Wednesday, July 18, 2012

Identifing "Baby Creech"

Still obsessing a little about the vanished Watson Cemetery --- destroyed during 1936 when the C.B.&Q. rebuilt its line up White Breast Hill east of Lucas --- I walked over Tuesday morning to take a look at the small markers identifying the graves of most brought into Chariton for reburial during April of that year.

They're located in the northwest corner of the cemetery, on a slope just east of the fenced grave of Mary Finley, 22, who died June 18, 1857, and whose remains also were brought here from another cemetery at some point --- although not from Watson. Watson refugees Rene and Mary Ellen Julien, fortunate enough to have had a tombstone, are buried elsewhere on a family lot.

Each of the Watson graves is marked, or was originally, with a small bronze plaque mounted on a concrete base. There are 11 "Unknowns," numbered consecutively, "Unknown No. 1-11, Reburied 1936." Beardsley Funeral Home apparently handled the reburials, since each plaque contains the line "Beardsley Service." The C.B.&Q. most likely paid the bill.

Time and lawnmowers have not been kind, however, and a couple of the plaques are missing; only bases remain. One of these is within the numbered sequence of unknowns, but I was puzzled for a while by a 12th base until it occurred to me that this missing plaque must have marked the grave of the third set of "known" remains first buried at Watson. The others were Rene and Mary Ellen.

This plaque still was in place when inscriptions were read for the Lucas County Genealogical Society's 1981 "Lucas County, Iowa, Cemetey Records." So we know it read, "Baby Creech, 1862-1863." Chariton Cemetery records add a little more information. The baby's name was Joseph A. Creech and he apparently had a tombstone, too, with the death date June 11, 1863, inscribed upon it. That tombstone must have been discarded and the bronze plaque substituted for it in the interests of uniformity. Perhaps it was buried with him.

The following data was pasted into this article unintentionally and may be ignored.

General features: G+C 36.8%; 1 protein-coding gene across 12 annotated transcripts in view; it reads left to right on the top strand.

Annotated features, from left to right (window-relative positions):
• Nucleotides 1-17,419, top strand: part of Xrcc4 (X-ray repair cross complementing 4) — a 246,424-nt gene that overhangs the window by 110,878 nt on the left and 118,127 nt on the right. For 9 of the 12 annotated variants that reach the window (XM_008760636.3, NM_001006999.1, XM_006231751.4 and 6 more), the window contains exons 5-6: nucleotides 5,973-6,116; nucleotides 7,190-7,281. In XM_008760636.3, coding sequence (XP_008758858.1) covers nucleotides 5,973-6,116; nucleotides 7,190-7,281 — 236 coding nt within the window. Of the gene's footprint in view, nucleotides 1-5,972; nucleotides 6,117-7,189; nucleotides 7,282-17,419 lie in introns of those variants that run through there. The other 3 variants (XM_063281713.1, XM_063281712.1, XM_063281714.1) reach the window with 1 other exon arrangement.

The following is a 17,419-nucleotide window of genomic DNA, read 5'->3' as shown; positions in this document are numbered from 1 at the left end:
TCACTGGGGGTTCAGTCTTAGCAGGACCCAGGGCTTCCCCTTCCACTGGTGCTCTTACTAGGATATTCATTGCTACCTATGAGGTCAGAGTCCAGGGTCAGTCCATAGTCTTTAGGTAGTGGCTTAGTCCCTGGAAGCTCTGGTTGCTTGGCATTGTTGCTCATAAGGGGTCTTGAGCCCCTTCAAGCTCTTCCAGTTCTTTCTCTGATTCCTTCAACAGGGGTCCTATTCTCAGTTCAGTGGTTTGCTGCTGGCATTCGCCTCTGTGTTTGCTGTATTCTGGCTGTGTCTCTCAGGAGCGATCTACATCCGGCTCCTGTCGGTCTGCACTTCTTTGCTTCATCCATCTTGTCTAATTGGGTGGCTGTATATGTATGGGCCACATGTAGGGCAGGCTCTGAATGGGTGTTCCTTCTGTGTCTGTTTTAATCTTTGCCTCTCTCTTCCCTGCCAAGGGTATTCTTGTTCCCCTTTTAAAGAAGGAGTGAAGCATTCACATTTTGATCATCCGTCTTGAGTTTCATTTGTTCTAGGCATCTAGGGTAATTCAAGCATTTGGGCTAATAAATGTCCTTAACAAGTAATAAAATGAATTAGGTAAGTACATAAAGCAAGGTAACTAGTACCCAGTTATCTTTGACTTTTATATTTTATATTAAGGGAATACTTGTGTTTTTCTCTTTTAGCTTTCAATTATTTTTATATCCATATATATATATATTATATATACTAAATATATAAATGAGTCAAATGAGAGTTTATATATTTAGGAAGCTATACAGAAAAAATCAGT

Little Joseph's parents almost undoubtedly were Joseph Franklin and Rebecca Jane (Phillips) Creech, who were living near the cemetery in White Breast Township when the 1860 census was taken. Although his name does not appear in any of the online lists of their children, there is an age gap for him between the births of Daniel Creech, ca. 1861, and John Creech, ca. 1864.

The Creech family remained in Lucas County until after 1870, but by 1875 was living in Mitchell County, Kansas. Between 1885 and 1900, Joseph and Rebecca relocated to Spokane, Washington, where he died in 1918 and she, in 1923. According to the 1900 census, Rebecca had given birth to nine children, seven of whom surved during that year.

In a perfect world, the missing bronze plaques would be replaced and some sort of marker erected to identify this small cemetery within a cemetery for passers-by. But of course, this is not a perfect world.

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